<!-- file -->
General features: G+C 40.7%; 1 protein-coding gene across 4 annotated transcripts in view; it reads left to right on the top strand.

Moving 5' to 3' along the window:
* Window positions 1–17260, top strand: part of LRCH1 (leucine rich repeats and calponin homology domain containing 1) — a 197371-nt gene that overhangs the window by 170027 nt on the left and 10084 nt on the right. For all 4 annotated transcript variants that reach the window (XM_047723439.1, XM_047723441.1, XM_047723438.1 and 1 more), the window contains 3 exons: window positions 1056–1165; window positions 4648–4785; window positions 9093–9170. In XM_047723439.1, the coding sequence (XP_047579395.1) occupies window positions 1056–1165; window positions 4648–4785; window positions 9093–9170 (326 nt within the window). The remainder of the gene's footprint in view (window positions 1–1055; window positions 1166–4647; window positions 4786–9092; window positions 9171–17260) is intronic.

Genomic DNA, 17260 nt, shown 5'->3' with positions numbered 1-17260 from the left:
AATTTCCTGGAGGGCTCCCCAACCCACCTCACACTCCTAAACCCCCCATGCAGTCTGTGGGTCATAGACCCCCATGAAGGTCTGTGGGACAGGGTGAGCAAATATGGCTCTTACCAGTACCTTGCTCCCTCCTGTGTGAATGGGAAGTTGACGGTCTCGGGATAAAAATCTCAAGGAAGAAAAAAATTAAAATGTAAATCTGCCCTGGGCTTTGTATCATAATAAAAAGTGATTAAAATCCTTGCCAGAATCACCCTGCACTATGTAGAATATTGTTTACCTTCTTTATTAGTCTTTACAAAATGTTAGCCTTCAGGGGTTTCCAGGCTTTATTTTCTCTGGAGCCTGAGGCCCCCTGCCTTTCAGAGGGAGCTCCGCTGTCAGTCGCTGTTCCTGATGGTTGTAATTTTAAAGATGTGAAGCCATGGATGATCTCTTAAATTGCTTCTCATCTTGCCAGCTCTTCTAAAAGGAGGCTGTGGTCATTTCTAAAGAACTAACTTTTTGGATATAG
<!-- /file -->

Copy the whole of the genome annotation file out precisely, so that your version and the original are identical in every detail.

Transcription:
General features: G+C 40.7%; 1 protein-coding gene across 4 annotated transcripts in view; it reads left to right on the top strand.

Moving 5' to 3' along the window:
* Window positions 1–17260, top strand: part of LRCH1 (leucine rich repeats and calponin homology domain containing 1) — a 197371-nt gene that overhangs the window by 170027 nt on the left and 10084 nt on the right. For all 4 annotated transcript variants that reach the window (XM_047723439.1, XM_047723441.1, XM_047723438.1 and 1 more), the window contains 3 exons: window positions 1056–1165; window positions 4648–4785; window positions 9093–9170. In XM_047723439.1, the coding sequence (XP_047579395.1) occupies window positions 1056–1165; window positions 4648–4785; window positions 9093–9170 (326 nt within the window). The remainder of the gene's footprint in view (window positions 1–1055; window positions 1166–4647; window positions 4786–9092; window positions 9171–17260) is intronic.

Genomic DNA, 17260 nt, shown 5'->3' with positions numbered 1-17260 from the left:
AATTTCCTGGAGGGCTCCCCAACCCACCTCACACTCCTAAACCCCCCATGCAGTCTGTGGGTCATAGACCCCCATGAAGGTCTGTGGGACAGGGTGAGCAAATATGGCTCTTACCAGTACCTTGCTCCCTCCTGTGTGAATGGGAAGTTGACGGTCTCGGGATAAAAATCTCAAGGAAGAAAAAAATTAAAATGTAAATCTGCCCTGGGCTTTGTATCATAATAAAAAGTGATTAAAATCCTTGCCAGAATCACCCTGCACTATGTAGAATATTGTTTACCTTCTTTATTAGTCTTTACAAAATGTTAGCCTTCAGGGGTTTCCAGGCTTTATTTTCTCTGGAGCCTGAGGCCCCCTGCCTTTCAGAGGGAGCTCCGCTGTCAGTCGCTGTTCCTGATGGTTGTAATTTTAAAGATGTGAAGCCATGGATGATCTCTTAAATTGCTTCTCATCTTGCCAGCTCTTCTAAAAGGAGGCTGTGGTCATTTCTAAAGAACTAACTTTTTGGATATAG